Each cement tile is individually made and variations in thickness, size and color as well as imperfections like irregular edges and corners as well as pattern contours being partly blurred are inherent to the manufacturing process. These characteristics add to the tiles’ natural appeal and do not compromise performance.

Pigments and salt present in the cement will deposit onto the surface of the tile. This produces a varied (sometimes almost blotched), chalky look similar to limewash. The variations are particularly evident in solid color tiles and tiles with a not so busy pattern. A large part of the variations and salts present on newly installed tiles will disappear over time and with cleaning but not entirely – this is perfectly normal.

GLASS TILE

Glass was used in mosaics as early as 2500 BC, but it took until the 3rd century BC before innovative artisans in Greece, Persia and India created glass tiles.

Whereas clay tiles are dated as early as 8000 BC, there were significant barriers to the development of glass tiles, included the high temperatures required to melt glass, and the complexities of mastering various annealing curves for glass.

In recent years, glass tiles have become popular for both field and accent tiles. This trend can be attributed to recent technological breakthroughs, as well as the tiles’ inherent properties, in particular their potential to impart intense color and reflect light, and their imperviousness to water.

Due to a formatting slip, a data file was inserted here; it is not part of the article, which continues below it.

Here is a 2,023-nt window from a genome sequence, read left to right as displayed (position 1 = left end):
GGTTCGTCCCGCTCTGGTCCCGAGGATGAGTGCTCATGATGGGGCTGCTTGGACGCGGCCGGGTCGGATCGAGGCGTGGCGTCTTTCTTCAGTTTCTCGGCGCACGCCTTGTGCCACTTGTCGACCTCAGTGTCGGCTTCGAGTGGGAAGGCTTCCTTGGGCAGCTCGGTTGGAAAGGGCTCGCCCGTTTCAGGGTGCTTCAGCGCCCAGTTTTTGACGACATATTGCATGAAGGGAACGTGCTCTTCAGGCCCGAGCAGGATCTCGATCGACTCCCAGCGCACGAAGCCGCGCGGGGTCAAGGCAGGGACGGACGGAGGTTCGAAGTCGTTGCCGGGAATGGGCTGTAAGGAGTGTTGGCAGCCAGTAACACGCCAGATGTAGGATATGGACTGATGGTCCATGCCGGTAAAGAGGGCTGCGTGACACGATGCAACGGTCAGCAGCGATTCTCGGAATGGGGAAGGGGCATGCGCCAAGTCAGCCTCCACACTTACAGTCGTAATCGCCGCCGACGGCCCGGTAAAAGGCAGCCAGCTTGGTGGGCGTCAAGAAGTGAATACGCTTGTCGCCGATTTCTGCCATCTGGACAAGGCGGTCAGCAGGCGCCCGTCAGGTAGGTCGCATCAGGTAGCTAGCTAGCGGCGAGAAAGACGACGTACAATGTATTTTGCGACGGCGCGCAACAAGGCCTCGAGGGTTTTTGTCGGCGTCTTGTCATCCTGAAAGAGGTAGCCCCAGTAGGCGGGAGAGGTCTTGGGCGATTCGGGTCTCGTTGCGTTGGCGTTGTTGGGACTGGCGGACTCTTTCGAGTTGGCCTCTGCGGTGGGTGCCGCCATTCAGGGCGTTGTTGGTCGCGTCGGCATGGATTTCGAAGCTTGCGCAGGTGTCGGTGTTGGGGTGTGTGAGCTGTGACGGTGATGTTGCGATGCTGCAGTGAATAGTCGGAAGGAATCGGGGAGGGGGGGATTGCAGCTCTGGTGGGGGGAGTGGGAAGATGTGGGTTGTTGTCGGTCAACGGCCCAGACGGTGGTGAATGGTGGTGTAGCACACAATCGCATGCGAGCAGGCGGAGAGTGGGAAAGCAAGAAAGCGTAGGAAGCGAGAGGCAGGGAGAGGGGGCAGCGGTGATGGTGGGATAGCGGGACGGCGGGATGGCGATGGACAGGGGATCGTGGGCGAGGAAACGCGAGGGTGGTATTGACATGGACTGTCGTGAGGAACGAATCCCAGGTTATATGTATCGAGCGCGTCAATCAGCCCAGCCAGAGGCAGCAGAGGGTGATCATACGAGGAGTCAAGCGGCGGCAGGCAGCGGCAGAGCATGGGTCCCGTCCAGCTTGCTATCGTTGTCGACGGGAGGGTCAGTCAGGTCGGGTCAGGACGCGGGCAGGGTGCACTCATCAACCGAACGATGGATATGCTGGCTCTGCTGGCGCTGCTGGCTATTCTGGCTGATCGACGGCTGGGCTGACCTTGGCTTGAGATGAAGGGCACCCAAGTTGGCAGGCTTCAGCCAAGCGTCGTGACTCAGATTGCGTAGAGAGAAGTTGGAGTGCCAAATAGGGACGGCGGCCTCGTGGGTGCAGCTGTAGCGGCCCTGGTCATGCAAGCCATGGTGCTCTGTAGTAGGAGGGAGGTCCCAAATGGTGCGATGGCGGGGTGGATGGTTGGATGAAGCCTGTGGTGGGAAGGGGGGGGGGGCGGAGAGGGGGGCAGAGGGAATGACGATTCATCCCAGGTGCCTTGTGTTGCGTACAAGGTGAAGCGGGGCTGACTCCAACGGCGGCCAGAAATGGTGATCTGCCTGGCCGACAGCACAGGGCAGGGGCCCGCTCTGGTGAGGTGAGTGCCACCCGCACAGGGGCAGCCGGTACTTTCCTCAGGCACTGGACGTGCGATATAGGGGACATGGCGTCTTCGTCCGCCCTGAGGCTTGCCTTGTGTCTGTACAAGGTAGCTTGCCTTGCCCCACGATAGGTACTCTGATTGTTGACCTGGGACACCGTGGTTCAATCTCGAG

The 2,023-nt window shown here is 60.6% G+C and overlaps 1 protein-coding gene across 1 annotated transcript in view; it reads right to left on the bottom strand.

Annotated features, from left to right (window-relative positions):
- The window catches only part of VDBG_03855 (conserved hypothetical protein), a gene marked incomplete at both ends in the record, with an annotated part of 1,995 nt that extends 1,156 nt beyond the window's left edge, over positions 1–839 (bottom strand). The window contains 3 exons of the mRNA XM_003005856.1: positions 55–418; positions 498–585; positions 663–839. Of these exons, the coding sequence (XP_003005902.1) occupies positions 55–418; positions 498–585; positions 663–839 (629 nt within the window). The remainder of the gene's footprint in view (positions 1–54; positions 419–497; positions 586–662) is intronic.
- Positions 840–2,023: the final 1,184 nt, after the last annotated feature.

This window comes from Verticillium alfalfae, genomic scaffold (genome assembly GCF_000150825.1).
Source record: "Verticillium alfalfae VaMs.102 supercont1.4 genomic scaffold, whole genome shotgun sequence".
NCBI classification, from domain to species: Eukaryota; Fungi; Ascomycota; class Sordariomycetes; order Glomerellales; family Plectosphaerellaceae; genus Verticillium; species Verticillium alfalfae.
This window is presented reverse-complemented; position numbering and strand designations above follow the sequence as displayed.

Glass tile introduces complexities to the installer. Since glass is more rigid than ceramic or porcelain tile, glass tiles break more readily under the duress of substrate shifts.

Since the 1990s, a variety of modern glass tile technologies, including methods to take used glass and recreate it as ‘green’ tiles, has resulted in a resurgence of interest in glass tile as a floor and wall cladding. It is now most commonly used in pools, kitchens, spas, and bathrooms. And while smalti tiles are still popular, small and large format glass products are now commonly formed using cast and fused glass methods. The plasticity of these last two methods has resulted in a wide variety of looks and applications, including floor tiles.[2]

In the late 1990s, special glass tiles have been coated on the back side with a receptive white coating. This has allowed impregnation of heat-transfer dyes by a printing process reproducing high resolution pictures and designs. Custom printed glass tile and glass tile murals exhibit the toughness of glass on the wearing surface with photo-like pictures. These are especially practical in kitchens and showers, where cleanser and moisture resistance are important.

LOCATION
MODERN TILE SUPPLY | 9777 BUSINESS PARK DR, SACRAMENTO, CA, 95827

PHONE
(916) 245-3150

HOURS
Tuesday – Friday: 9AM – 5PM | Saturday: 10AM – 4PM

LOCATION
MODERN TILE SUPPLY
9777 BUSINESS PARK DR
SACRAMENTO, CA, 95827

PHONE
(916) 245-3150

HOURS
Tuesday – Friday: 9AM – 5PM
Saturday: 10AM – 4PM